Configuring Ehcache

In order to start using Ehcache, you will need to configure your first CacheManager and Cache. This can be achieved through programmatic configuration or XML.

If you are looking to use the JSR-107, aka javax.cache API, you should start by reading the Ehcache 3.x JSR-107 Provider page.

Programmatic configuration

Java configuration is most easily achieved through the use of builders that offer a fluent API.

As with the previous versions of Ehcache, the canonical way of dealing with Cache is through a CacheManager.

CacheManager cacheManager = CacheManagerBuilder.newCacheManagerBuilder() (1)
        CacheConfigurationBuilder.newCacheConfigurationBuilder(Long.class, String.class, ResourcePoolsBuilder.heap(10))) (2)
    .build(); (3)
cacheManager.init(); (4)

Cache<Long, String> preConfigured =
    cacheManager.getCache("preConfigured", Long.class, String.class); (5)

Cache<Long, String> myCache = cacheManager.createCache("myCache", (6)
    CacheConfigurationBuilder.newCacheConfigurationBuilder(Long.class, String.class, ResourcePoolsBuilder.heap(10)));

myCache.put(1L, "da one!"); (7)
String value = myCache.get(1L); (8)

cacheManager.removeCache("preConfigured"); (9)

cacheManager.close(); (10)
1 The static method returns a new instance.
2 Use the builder to define a Cache with alias "preConfigured". This cache will be created when is invoked on the actual CacheManager instance. The first String argument is the cache alias, which is used to retrieve the cache from the CacheManager. The second argument, org.ehcache.config.CacheConfiguration, is used to configure the Cache. We use the static newCacheConfigurationBuilder() method on to create a default configuration.
3 Finally, invoking build() returns a fully instantiated, but uninitialized, CacheManager we can use.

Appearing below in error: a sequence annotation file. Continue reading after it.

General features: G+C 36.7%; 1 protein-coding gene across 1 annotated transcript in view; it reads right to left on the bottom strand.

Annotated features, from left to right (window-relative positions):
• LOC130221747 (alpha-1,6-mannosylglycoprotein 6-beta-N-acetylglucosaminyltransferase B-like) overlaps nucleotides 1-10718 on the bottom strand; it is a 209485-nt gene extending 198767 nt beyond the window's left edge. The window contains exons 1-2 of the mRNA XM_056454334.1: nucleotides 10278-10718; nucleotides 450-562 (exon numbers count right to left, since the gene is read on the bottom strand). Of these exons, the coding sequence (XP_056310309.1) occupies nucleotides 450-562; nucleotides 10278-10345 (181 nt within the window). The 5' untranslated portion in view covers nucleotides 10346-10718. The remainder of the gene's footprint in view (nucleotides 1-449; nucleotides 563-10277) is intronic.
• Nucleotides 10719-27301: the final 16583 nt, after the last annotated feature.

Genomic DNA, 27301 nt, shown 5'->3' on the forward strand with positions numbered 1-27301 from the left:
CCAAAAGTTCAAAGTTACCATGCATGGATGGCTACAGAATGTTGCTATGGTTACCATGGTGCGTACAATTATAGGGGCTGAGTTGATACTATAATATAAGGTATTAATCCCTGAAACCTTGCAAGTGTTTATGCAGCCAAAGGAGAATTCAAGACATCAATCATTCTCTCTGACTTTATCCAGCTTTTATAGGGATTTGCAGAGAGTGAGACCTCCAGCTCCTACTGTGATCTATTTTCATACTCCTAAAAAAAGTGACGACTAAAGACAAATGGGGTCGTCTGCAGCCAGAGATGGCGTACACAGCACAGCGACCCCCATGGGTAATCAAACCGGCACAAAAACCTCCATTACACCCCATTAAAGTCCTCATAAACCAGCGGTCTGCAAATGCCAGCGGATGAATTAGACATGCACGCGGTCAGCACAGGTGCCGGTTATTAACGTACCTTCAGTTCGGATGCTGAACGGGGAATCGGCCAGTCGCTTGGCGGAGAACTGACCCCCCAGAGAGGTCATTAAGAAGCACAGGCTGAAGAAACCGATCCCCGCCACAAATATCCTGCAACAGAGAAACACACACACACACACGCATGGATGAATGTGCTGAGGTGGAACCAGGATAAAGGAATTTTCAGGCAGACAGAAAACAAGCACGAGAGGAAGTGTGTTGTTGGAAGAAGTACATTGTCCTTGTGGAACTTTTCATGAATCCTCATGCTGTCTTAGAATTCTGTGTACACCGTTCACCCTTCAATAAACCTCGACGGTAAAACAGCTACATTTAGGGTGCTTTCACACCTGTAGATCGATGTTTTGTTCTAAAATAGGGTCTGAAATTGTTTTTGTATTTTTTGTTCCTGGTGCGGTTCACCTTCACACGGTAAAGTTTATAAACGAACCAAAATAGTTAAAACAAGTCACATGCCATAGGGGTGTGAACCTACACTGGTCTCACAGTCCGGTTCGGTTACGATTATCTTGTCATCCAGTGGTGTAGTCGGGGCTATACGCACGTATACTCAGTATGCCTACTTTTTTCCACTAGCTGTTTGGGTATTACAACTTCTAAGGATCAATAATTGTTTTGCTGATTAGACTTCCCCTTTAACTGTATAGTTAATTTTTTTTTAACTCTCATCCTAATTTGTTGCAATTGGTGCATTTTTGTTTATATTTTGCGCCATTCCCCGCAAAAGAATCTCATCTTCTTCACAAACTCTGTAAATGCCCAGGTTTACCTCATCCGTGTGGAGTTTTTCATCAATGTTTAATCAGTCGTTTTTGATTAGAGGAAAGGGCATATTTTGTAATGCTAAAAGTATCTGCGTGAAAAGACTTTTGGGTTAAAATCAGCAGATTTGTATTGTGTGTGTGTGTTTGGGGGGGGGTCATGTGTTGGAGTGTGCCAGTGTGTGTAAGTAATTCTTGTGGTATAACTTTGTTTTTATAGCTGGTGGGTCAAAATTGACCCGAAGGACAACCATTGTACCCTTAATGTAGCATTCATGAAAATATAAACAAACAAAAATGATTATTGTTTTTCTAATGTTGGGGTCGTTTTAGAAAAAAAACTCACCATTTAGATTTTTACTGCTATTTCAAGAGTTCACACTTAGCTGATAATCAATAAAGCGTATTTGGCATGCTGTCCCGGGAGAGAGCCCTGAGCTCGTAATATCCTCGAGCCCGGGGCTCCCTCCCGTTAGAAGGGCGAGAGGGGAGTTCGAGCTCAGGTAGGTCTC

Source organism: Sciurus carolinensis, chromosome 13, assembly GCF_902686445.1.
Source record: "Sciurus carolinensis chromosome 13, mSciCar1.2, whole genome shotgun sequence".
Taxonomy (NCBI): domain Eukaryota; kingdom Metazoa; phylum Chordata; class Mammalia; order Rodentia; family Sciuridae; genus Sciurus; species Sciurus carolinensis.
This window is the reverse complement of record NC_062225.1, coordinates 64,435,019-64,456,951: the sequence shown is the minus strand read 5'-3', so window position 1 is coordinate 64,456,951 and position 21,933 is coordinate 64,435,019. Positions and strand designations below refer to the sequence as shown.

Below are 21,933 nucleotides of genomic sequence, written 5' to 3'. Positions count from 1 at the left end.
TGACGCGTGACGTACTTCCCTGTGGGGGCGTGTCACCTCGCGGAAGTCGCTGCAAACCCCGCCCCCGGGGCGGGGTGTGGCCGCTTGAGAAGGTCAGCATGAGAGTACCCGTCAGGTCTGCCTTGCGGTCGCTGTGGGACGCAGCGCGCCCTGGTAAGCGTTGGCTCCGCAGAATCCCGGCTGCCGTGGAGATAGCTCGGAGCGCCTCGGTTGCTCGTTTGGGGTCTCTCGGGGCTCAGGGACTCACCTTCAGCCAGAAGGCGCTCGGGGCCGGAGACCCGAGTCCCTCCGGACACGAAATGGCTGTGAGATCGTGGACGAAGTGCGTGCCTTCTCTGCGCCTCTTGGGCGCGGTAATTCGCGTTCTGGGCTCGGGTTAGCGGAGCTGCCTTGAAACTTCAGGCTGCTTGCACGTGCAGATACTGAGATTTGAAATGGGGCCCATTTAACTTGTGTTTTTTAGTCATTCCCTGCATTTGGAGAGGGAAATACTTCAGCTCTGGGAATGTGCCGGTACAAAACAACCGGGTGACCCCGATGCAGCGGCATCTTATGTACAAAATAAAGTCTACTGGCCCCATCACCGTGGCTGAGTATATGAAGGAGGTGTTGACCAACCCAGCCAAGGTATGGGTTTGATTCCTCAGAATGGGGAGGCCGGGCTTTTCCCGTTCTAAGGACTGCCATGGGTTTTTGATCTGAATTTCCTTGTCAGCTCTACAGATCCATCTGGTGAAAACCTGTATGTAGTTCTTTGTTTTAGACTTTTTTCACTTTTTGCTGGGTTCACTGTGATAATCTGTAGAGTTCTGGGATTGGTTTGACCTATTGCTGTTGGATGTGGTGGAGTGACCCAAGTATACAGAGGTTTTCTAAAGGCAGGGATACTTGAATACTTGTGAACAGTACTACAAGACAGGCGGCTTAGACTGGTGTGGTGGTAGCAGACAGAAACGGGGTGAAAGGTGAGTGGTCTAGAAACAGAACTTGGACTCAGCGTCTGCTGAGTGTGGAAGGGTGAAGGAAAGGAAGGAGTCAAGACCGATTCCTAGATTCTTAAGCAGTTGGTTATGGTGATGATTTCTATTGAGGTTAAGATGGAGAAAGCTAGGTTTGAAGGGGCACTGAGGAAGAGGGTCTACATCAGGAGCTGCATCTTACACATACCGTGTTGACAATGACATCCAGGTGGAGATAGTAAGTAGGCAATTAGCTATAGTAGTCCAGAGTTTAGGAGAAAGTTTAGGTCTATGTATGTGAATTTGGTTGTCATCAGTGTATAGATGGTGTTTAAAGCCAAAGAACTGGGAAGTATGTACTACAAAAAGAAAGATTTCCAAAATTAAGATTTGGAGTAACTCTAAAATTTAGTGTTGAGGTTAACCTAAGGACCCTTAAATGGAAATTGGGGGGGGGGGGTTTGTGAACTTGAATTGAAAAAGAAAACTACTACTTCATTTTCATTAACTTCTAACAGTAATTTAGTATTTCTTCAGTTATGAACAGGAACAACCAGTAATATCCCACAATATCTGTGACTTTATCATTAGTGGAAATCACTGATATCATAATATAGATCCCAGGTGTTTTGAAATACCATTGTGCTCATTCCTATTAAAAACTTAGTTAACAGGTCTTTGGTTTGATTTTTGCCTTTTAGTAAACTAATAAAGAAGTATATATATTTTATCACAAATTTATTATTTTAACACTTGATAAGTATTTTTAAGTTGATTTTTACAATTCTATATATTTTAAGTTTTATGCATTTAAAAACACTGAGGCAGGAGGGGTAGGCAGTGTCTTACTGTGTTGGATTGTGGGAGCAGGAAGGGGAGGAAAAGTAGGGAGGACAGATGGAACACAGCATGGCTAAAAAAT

4 Before using the CacheManager it needs to be initialized, which can be done in 1 of 2 ways: Calling CacheManager.init() on the CacheManager instance, or calling the init) method with the boolean parameter set to true.
5 A cache is retrieved by passing its alias, key type and value type to the CacheManager. For instance, to obtain the cache declared in step 2 you need its alias="preConfigured", keyType=Long.class and valueType=String.class. For type-safety, we ask for both key and value types to be passed in. If these differ from the ones we expect, the CacheManager throws a ClassCastException early in the application’s lifecycle. This guards the Cache from being polluted by random types.
6 The CacheManager can be used to create new Cache instances as needed. Just as in step 2, it requires passing in an alias as well as a CacheConfiguration. The instantiated and fully initialized Cache added will be returned and/or accessed through the CacheManager.getCache API.
7 The newly added Cache can now be used to store entries, which are comprised of key value pairs. The put method’s first parameter is the key and the second parameter is the value. Remember the key and value types must be the same types as those defined in the CacheConfiguration. Additionally the key must be unique and is only associated with one value.
8 A value is retrieved from a cache by calling the cache.get(key) method. It only takes one parameter which is the key, and returns the value associated with that key. If there is no value associated with that key then null is returned.
9 We can CacheManager.removeCache(String) a given Cache. The CacheManager will not only remove its reference to the Cache, but will also close it. The Cache releases all locally held transient resources (such as memory). References to this Cache become unusable.